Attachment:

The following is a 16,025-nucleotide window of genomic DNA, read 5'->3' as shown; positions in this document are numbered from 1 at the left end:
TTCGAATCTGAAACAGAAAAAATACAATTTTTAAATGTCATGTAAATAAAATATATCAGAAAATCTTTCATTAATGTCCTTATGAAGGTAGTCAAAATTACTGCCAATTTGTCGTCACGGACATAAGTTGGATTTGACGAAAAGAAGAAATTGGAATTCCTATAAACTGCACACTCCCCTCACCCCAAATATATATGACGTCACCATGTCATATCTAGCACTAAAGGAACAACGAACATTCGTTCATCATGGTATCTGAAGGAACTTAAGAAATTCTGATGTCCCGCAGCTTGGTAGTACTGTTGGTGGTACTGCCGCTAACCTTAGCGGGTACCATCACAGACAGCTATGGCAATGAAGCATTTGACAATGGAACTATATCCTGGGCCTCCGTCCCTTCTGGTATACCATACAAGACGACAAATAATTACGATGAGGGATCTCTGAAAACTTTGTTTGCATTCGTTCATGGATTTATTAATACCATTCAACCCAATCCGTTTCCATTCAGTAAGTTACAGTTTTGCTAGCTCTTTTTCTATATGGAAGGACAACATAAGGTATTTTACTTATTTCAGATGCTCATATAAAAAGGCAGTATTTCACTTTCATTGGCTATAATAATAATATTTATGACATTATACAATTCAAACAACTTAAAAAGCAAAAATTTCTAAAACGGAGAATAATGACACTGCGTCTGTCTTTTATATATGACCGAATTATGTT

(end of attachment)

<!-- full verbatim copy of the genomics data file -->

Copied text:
The following is a 16,025-nucleotide window of genomic DNA, read 5'->3' as shown; positions in this document are numbered from 1 at the left end:
TTCGAATCTGAAACAGAAAAAATACAATTTTTAAATGTCATGTAAATAAAATATATCAGAAAATCTTTCATTAATGTCCTTATGAAGGTAGTCAAAATTACTGCCAATTTGTCGTCACGGACATAAGTTGGATTTGACGAAAAGAAGAAATTGGAATTCCTATAAACTGCACACTCCCCTCACCCCAAATATATATGACGTCACCATGTCATATCTAGCACTAAAGGAACAACGAACATTCGTTCATCATGGTATCTGAAGGAACTTAAGAAATTCTGATGTCCCGCAGCTTGGTAGTACTGTTGGTGGTACTGCCGCTAACCTTAGCGGGTACCATCACAGACAGCTATGGCAATGAAGCATTTGACAATGGAACTATATCCTGGGCCTCCGTCCCTTCTGGTATACCATACAAGACGACAAATAATTACGATGAGGGATCTCTGAAAACTTTGTTTGCATTCGTTCATGGATTTATTAATACCATTCAACCCAATCCGTTTCCATTCAGTAAGTTACAGTTTTGCTAGCTCTTTTTCTATATGGAAGGACAACATAAGGTATTTTACTTATTTCAGATGCTCATATAAAAAGGCAGTATTTCACTTTCATTGGCTATAATAATAATATTTATGACATTATACAATTCAAACAACTTAAAAAGCAAAAATTTCTAAAACGGAGAATAATGACACTGCGTCTGTCTTTTATATATGACCGAATTATGTT